The San Luis Obispo City Council will discuss on March 16 whether or not to allow future night hiking on Cerro San Luis Natural Reserve—a question that's divided locals and comes as the city wraps up a pilot program that permitted some seasonal trail use after dark.
- File Photo By Jayson Mellom
- DECISION TIME The SLO City Council will decide the fate of its night hiking program on March 16.
Since 2018, during winters, locals could claim up to 65 permits each evening to access Cerro San Luis (also known as Madonna Mountain) until 8:30 p.m. For trail enthusaists and 9-to-5 workers, the extended hours provide more opportunities to enjoy the open space. For conservationists, it risked further disruption of wildlife habitats.
Initially planned as a two-year pilot, the City Council voted in November 2020 to extend the program for one more season, citing the value of outdoor exercise during the COVID-19 pandemic and the fact that city staff hadn't finished a report recapping its impacts.
SLO officials have now completed that report, which offers data and analysis about the program. It shows that nightime use of the mountain skyrocketed during the month of December, when the Madonna Inn erects a Chrstimas tree of lights at the peak. While in the other months, the number of hiking permits averaged between 20 and 30 per night, they often maxed out in December.
"Once the lights go up on the mountain, it gets really, really popular," said Bob Hill, SLO's sustainability and natural resources official. "We've had more interest than we can accommodate. We've had to turn people away."
Hill said that choosing Cerro San Luis for the pilot program was never about the tree—the open space has a designated parking lot and an emergency access road, among other desirable features for night use.
The rush in December brought both benefits and drawbacks, he said.
"It's a local tradition, and people love to do it. I certainly heard a lot of really positive feedback," Hill said. "There have absolutely been occassions where we had some pretty serious crowding."
The report showed that hikers made up the majority of evening trail users—of the 8,609 total permits pulled, 90 percent went to hikers and 10 percent went to mountain bikers. It also revealed that the overall number of trail users increased every year. Over the three winters, total traffic on the mountain increased by a third, according to counting devices.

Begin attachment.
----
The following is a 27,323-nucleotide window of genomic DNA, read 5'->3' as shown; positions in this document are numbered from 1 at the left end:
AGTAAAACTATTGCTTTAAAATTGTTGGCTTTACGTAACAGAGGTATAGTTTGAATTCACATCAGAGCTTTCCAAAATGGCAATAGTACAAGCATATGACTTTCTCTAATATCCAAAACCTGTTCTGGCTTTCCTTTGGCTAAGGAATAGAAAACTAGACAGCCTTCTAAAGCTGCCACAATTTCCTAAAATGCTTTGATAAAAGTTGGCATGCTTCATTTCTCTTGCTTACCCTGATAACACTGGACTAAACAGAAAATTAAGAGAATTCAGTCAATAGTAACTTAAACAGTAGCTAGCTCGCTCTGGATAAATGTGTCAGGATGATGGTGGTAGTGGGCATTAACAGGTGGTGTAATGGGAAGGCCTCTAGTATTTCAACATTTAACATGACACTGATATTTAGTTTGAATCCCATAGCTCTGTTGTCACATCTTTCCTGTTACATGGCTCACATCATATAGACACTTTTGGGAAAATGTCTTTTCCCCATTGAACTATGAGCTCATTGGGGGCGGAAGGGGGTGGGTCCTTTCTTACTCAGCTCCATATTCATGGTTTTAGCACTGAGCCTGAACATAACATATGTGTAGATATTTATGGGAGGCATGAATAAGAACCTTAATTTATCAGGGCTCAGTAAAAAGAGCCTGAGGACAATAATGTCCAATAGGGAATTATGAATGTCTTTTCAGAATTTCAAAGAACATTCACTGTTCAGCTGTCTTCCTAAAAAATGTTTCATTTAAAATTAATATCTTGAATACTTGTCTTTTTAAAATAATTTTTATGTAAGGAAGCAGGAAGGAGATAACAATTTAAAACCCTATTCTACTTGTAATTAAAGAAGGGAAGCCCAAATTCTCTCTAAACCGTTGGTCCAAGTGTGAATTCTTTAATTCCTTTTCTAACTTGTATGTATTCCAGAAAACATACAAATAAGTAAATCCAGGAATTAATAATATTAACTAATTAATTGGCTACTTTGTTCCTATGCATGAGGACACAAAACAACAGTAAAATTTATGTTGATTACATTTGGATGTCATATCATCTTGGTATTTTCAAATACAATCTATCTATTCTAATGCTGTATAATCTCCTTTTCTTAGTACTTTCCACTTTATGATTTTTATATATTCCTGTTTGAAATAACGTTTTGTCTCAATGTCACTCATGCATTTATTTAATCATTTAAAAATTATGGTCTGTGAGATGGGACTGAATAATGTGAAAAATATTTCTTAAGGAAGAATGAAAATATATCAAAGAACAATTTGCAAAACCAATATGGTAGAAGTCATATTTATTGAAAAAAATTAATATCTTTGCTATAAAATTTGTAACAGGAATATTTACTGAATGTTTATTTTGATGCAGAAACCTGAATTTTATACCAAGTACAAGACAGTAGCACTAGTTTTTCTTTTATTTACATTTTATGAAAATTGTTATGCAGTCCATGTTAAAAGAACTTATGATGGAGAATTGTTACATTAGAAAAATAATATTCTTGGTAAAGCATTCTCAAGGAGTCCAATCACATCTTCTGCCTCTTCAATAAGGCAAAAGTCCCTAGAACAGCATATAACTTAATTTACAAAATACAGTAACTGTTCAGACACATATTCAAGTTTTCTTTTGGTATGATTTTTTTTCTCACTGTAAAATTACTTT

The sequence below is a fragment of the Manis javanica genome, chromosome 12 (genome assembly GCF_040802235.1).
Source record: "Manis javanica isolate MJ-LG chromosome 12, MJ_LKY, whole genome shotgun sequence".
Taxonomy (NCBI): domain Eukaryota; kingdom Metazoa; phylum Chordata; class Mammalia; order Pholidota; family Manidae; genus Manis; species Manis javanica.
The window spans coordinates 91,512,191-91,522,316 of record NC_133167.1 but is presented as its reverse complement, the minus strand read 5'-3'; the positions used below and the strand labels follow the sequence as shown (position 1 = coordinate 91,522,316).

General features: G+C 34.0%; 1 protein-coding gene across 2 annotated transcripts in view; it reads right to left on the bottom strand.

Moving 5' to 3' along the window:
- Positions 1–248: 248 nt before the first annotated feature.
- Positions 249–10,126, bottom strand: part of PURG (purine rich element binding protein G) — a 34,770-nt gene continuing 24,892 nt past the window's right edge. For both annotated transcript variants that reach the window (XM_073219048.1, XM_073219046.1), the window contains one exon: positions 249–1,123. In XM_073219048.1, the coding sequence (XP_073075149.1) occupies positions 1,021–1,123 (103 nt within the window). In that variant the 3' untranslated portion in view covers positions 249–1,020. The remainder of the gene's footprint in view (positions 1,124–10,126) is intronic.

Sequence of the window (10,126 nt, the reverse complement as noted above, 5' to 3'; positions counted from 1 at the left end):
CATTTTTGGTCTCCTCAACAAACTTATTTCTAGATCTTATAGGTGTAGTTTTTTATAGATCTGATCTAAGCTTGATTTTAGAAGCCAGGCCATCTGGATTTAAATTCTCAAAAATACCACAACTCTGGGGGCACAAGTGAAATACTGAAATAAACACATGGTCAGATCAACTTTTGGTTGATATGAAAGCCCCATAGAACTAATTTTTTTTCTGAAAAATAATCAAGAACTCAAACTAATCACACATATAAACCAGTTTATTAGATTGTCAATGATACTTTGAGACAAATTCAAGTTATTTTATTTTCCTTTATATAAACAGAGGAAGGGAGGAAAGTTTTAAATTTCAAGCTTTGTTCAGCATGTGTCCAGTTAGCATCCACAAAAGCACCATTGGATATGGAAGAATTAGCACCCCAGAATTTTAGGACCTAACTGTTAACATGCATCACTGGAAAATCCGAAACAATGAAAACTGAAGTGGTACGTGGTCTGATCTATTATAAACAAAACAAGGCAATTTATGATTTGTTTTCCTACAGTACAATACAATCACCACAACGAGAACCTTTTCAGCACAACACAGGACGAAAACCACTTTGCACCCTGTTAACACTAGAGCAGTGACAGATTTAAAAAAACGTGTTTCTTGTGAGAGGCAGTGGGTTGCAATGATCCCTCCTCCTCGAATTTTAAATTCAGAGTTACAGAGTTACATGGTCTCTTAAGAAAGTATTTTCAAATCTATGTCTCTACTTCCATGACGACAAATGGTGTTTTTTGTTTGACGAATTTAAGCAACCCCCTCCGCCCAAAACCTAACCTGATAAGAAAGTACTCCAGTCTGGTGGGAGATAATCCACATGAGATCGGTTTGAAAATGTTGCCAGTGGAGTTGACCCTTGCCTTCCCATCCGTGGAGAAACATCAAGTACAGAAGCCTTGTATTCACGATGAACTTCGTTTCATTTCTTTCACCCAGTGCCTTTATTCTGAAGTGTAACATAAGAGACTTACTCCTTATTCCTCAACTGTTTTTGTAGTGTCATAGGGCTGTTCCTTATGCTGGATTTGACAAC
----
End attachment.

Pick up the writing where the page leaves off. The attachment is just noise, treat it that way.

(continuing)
Instances of hikers using the open space without a permit also soared—those volumes more than doubled from 2019-20 to 2020-21, reaching 1,848 this past winter.
While park rangers issued just one citation throughout the pilot program, their contacts with hikers increased more than fourfold.
One medical emergency transpired on the mountain at night—a sprained ankle.
With the report in hand, Hill said it's now time for the City Council to determine next steps. The council could make the pilot program permanent, tweak it, or leave it behind.
If it's continued in any way, city staff will have to prepare a new environmental document, per state law, and will ask the council to approve additional funding.
At least one council member is in ardent opposition. Jan Marx told New Times that the city report "confirms" her stance against night hiking. Marx said the program, which "only benefits a small number of people," is costly and degrades the environment. A survey of trail users found that one-third encountered some form of wildlife on their hike, while one hiker reported seeing a mountain lion.
"In my opinion, the 'pilot program' should never have been allowed in the first place, let alone extended another year, without full environmental review," Marx said. "The program is harmful environmentally and too expensive. It should be terminated." Δ